SA Pharmaceutical Journal – March 2008 13 .

This clearly necessitates referral to a physician. and stuffiness are associated with a foul or fetid odour and Klebsiella colonisation. as well as secondary to trauma and radiation therapy. Should insufficient relief be obtained from these modalities. desloratadine. requiring increased dosing frequency. Both of these agents have been approved for seasonal allergic rhinitis. topical medical therapy is preferred to systemic agents.10 Atrophic rhinitis can occur as a rare complication of radical nasal tissue removal by surgery aimed to relieve obstruction. Symptoms involved are nasal congestion and obstruction occasionally leading to occlusion of the sinus ostia. Azelastine also appears to work by inhibiting the release of inflammatory mediators from mast cells. topical decongestants and analgesics.6 Bacterial rhinitis usually has Streptococcus pneumonia. coronavirus or respiratory syncitial virus with symptoms of rhinorrhoea. From this it can be seen that referral is therefore required. Due to their mechanism of action. In addition to this. Side effects of topical corticosteroids include local nasal irritation. therefore.6. Haemophilus influenzae or mycobacteria as its causative organism. but are less effective against nasal congestion. local irritation and burning. but some symptoms are highly predictive of one condition versus the other as can be seen from the approach of the rhinitis diagnostic worksheet. cognitive impairment and anticholinergic side effects including dry mouth.7 Nasal saline Nasal saline can reduce symptoms in both children and adults with intermittent allergic rhinitis and is thus a safe and 14 SA Pharmaceutical Journal – March 2008 . The dosage of azelastine is one spray (140 µg) into each nostril twice daily while that of levocabastine is two sprays (100 µg) into each nostril twice daily. The management of rhinitis in pregnancy should include therapies such as steam inhalation and nasal saline sprays. It must be emphasised that regular use is more effective than as needed usage in persistent rhinitis.temperature changes . and may occur with or without viral rhinitis as a precursor. The standard approach to management includes aggressive nasal saline irrigation and eradication of bacterial overgrowth with the use of antibiotics. as well as Eustachian tube dysfunction. first generation antihistamines have a shorter duration of action. Moraxella catarrhalis. They have been shown to alleviate other allergic symptoms at sites such as the conjunctiva. Treatment includes antibiotics. cetirizine. skin and lower airways and have additional anti-inflammatory capacity to ameliorate the nasal eosinophilia characteristic of allergic rhinitis.3 Widely used intranasal corticosteroids include beclomethasone dipropionate. momethasone fuorate. Viral rhinitis is most commonly caused by the rhinovirus.1 Features suggestive of allergic rhinitis • Sneezing • Itchy nose • Seasonal symptoms • Itchy eyes / eye rubbing • Clear rhinorrhoea • Family history of allergic rhinitis • Eczema • Food allergy Features suggestive of non-allergic rhinitis • Persistent congestion and/or rhinorrhoea without itch/sneeze • Poor response to oral antihistamines • Symptoms exacerbated by: . They are thus indicated as first-line therapy for mild to moderate intermittent and mild persistent rhinitis. nasal obstruction and sneezing being accompanied by pharyngitis. Examples of first generation antihistamines include chlorpheniramine and diphenhydramine. nasal itching and ocular symptoms.9 Topical antihistamines The available topical antihistamines are azelastine and levocabastine. Symptoms of epistaxis.5. cough and malaise. Fungal infections are more common in immunocompromised individuals.foods .10 Non-allergic and allergic rhinitis can present similarly.5.6 cholinergic side effects. levocetirizine. with subsequent development of a purulent nasal discharge. palate. Both of these antihistamines are H1-antagonists. dry eyes and difficulty in urinating. Treatment is usually symptomatic and supportive with patients recovering spontaneously within 7–10 days. sneezing. bacterial.smoke/fumes • Late age of onset • Absence of cat/dog/pet trigger5 INFECTIOUS RHINITIS This entity is caused by an infectious microorganism that can be viral. as well as nasal mucous gland hyperactivity under the influence of pregnancy-associated hormones. they are most effective against the symptoms caused by histamine release namely. progesterone-induced vascular smooth muscle relaxation. Side effects reported include a bitter taste. rhinorrhoea. The first generation oral antihistamines can cause sedation. sore throat and epistaxis affecting up to 10% of users. severe crusting. irrigation.weather changes .EVIDENCE BASED PHARMACY PRACTICE obstruction.perfumes/odours . however. triamcinolone acetonide. ebastine and mizolastine have longer durations of action thus allowing once daily dosing. The second generation antihistamines including loratidine. fluticasone propionate. Atrophic rhinitis appears to be resistant to treatment. These newer antihistamines cause less sedation and anti- Topical corticosteroids Intranasal corticosteroids are potent antiinflammatory agents that have been proven to be highly effective as a first line treatment for individuals suffering from both allergic and non-allergic rhinitis with symptoms ranging from moderate in intensity to severe or persistent. fexofenadine. include an increase in circulating blood volume resulting in nasal vascular pooling. facial pain and nasal crusting.5 MANAGEMENT – THE TOOLS IN THE PHARMACIST’S ARSENAL Oral antihistamines Oral antihistamines are effective H1-antagonists and are available without prescription. Only beclomethasone is available without a prescription in South Africa and thus can be used as an effective first-line management by pharmacists. azelastine has also gained Food and Drug Administration (FDA) approval for the treatment of non-allergic vasomotor rhinitis. or fungal in nature. The key issue connected to the use of intranasal steroids is that of compliance. budesonide.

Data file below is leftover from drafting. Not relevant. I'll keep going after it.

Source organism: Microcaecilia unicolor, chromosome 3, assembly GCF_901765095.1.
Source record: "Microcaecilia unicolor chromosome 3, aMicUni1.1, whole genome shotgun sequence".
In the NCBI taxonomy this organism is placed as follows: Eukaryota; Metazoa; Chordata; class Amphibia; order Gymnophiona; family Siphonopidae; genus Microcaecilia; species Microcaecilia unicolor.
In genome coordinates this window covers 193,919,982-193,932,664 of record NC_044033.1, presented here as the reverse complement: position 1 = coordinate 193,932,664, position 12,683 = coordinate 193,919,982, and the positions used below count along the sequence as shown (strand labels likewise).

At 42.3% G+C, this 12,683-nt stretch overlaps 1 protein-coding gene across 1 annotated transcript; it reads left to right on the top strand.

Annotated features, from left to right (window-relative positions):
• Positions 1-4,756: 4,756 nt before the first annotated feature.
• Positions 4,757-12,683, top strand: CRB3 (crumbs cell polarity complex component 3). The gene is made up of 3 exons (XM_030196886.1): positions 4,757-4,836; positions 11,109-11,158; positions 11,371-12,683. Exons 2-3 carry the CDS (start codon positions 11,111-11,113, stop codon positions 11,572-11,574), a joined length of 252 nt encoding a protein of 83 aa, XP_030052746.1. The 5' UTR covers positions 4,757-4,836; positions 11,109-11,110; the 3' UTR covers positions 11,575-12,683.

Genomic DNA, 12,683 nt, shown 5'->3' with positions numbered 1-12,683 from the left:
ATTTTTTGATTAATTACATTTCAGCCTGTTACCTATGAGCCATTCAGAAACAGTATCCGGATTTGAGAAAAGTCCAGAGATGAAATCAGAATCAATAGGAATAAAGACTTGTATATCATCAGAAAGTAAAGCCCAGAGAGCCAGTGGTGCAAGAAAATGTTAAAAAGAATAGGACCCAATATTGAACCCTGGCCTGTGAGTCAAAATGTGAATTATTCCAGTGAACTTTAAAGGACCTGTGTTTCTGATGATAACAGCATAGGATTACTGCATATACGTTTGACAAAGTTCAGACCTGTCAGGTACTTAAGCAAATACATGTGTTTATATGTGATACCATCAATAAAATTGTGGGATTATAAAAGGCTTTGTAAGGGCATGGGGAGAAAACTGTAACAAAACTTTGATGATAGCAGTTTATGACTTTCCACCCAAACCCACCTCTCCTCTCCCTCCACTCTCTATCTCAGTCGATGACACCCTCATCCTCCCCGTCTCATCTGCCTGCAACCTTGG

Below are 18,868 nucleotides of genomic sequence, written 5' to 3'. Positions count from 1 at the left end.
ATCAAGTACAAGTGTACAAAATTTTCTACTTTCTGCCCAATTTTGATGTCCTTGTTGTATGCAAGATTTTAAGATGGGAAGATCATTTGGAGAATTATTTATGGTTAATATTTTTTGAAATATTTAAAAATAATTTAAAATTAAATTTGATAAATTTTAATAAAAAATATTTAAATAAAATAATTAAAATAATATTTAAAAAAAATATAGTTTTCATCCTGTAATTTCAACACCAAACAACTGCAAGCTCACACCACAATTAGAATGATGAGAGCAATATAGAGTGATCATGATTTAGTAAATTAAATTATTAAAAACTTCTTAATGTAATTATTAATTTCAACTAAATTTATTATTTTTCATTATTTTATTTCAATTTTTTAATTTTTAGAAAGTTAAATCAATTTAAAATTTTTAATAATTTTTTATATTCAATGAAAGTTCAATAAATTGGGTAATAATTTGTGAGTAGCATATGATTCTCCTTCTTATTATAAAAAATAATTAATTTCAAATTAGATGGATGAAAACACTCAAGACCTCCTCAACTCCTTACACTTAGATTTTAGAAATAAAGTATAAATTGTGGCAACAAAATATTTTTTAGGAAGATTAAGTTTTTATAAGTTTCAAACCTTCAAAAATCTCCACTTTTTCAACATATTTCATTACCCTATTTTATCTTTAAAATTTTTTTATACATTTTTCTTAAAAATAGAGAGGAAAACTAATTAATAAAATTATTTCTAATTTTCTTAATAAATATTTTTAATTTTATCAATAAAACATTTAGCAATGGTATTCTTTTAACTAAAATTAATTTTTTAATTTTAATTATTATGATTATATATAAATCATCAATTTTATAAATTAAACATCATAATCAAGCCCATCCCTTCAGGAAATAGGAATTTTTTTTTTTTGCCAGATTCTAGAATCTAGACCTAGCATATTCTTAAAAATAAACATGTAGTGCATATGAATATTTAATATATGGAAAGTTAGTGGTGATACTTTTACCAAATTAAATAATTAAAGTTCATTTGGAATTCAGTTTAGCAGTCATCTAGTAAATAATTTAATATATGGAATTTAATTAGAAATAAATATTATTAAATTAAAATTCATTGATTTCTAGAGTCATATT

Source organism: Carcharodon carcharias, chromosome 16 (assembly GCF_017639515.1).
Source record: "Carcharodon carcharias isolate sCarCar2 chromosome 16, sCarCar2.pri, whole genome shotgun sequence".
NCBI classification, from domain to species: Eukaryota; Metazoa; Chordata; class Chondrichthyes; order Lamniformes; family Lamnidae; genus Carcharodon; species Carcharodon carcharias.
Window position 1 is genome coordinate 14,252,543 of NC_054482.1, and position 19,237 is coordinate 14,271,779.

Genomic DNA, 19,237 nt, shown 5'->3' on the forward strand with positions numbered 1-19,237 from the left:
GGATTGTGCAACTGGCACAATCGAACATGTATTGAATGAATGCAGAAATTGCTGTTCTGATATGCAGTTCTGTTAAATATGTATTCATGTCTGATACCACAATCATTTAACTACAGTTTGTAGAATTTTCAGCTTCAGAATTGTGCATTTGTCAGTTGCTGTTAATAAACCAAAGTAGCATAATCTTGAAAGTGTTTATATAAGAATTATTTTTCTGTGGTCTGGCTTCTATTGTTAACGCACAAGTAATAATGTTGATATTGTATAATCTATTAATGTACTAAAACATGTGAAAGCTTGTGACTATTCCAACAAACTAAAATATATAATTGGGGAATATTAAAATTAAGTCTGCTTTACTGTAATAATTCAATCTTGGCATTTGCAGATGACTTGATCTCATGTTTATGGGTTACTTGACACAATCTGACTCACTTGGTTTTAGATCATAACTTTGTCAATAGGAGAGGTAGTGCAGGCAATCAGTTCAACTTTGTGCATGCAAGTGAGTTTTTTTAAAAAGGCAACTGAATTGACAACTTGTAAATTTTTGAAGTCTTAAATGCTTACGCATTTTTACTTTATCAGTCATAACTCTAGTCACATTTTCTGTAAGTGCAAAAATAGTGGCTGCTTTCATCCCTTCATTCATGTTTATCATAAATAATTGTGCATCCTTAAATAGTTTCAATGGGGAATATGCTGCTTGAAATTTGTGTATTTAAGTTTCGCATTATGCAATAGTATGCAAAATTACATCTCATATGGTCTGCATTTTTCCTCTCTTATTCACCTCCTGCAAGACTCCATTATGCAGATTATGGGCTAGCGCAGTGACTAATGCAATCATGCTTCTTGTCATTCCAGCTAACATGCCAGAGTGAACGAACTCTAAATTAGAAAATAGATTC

Leech SC. 38: 19 – 42. Ryan D. i. 22 (12): 2541 – 2548. Update on Nonallergic Rhinitis. Pseudoephedrine is the most common agent available in South Africa. ed. Jooma O. 86: 494 – 508. Friedman R. www. Settipane RA.5 H1-antihistamines Oral Intranasal Eye drops Corticosteroids Intranasal Decongestants Intranasal Oral ++ ++ 0 ++ ++ 0 + + 0 +++ ++ 0 ++ 0 +++ +++ +++ +++ ++ ++ 0 0 0 0 ++++ + 0 0 0 0 suggested that intranasal corticosteroids are the mainstay of treatment and the remaining therapies should be used as adjuncts. Clinicaln and Experimantal Allergy. ed. Nasser SM. May 2006.3. Jeena P. 2006. nasal irritation and an increase in rhinorrhoea. Allergy. Lee KJ. 2008. Loh CY. Current Diagnosis and Treatment in Otolaryngology – Head and Neck Surgery.5 NS. 2004. Identifying and Managing Rhinitis and its Subtypes: Allergic and Non-allergic Components . 2004. Scadding GK. 5. Mirakian R. however their use is far below that which would be expected for a condition with such a high prevalence. Gravet C. McGraw Hill. Thus a brief period of use is indicated i. References: 1. Many forms of therapies exist. Ossip M. SAMJ. Dixon TA. placing the nozzle of the spray into the nostril in an upward and lateral position towards the inferior turbinates and not towards the nasal septum as often occurs. Manjra A. American Family Physician. but according to evidence it is SA Pharmaceutical Journal – March 2008 15 . Quillen DM. Patients should be instructed on the correct use of nasal sprays.5 See Table II for the effects of different therapies on the syptoms of rhinitis. Wang DY. Chao SS. 8. Acta Oto-Laryngologica. Mygind N. Steer J.org 3. 6. Side effects range from insomnia and agitation to an increase in blood pressure. 2. New York. 8 th ed. Jones Compliance Topical nasal corticosteroids have been shown to be superior in the treatment of nasal symptoms in both allergic and nonallergic rhinitis.e. Andersson M. CONCLUSION Rhinitis is an extremely common condition that pharmacists are faced with. Jolles SRA. Shapiro G. Wolff L. 9. Green R. 2006. Current Medical Research and Opinion.5 Table II: Effects of different therapies on the symptoms of rhinitis5 Sneezing Rhinorrhoea Nasal obstruction Nasal itch Eye symptoms Decongestants Xylometazoline and oxymetazoline are both intranasal decongestants that cause nasal vasoconstriction and are thus effective in relieving nasal congestion in both allergic and non-allergic rhinitis. Annals of Allergy. Side effects that may occur include rhinitis medicamentosa. Davis G. Joyce G.EVIDENCE BASED PHARMACY PRACTICE effective adjunct to standard therapy. 2006. 126: 1022 – 1029. Clinical Management of Allergic Rhinitis – the Allergy Society of South Africa Consensus update. Potter PC. McGraw-Hill. Essential Otolaryngology. Clark AT. 7. Siddique N. 2003. Asthma and Immunology. Walker SM. Feller DB. Lalwani AK. 59: 1168 – 1172. 73 (9): 1583 – 1590. Diagnosing Rhinitis: Allergic Versus Non-allergic. Groenewald M. Hockman M. Nassef M. Howarth PH. Topical Glucocorticosteroids in Rhinitis: Clinical Aspects. Connecticut. Carte G. Desmarais P. Casale TB. Durham SR. and in order to choose the most appropriate therapy for the individual patient. A Clinical Survey on Compliance in the Treatment of Rhinitis Using Nasal Steroids. Farooque S. Seedat R. Cullinan P. It is also effective in reducing sneezing. Gill M.a Consensus Report and Materials from the Respiratory and Allergic Disease Foundation. Lieberman P. Oral decongestants are weakly effective in reducing nasal congestion but do not cause a rebound effect. Vidjakk D. BSACI Guidelines for the Management of Allergic and Nonallergic Rhinitis.whiar. congestion and postnasal drip in patients with vasomotor rhinitis. 2001. it is best to have an understanding of the various subtypes of rhinitis. less than ten days. 9 (12): 1269 – 1272.e. Chan YH. 4. 10.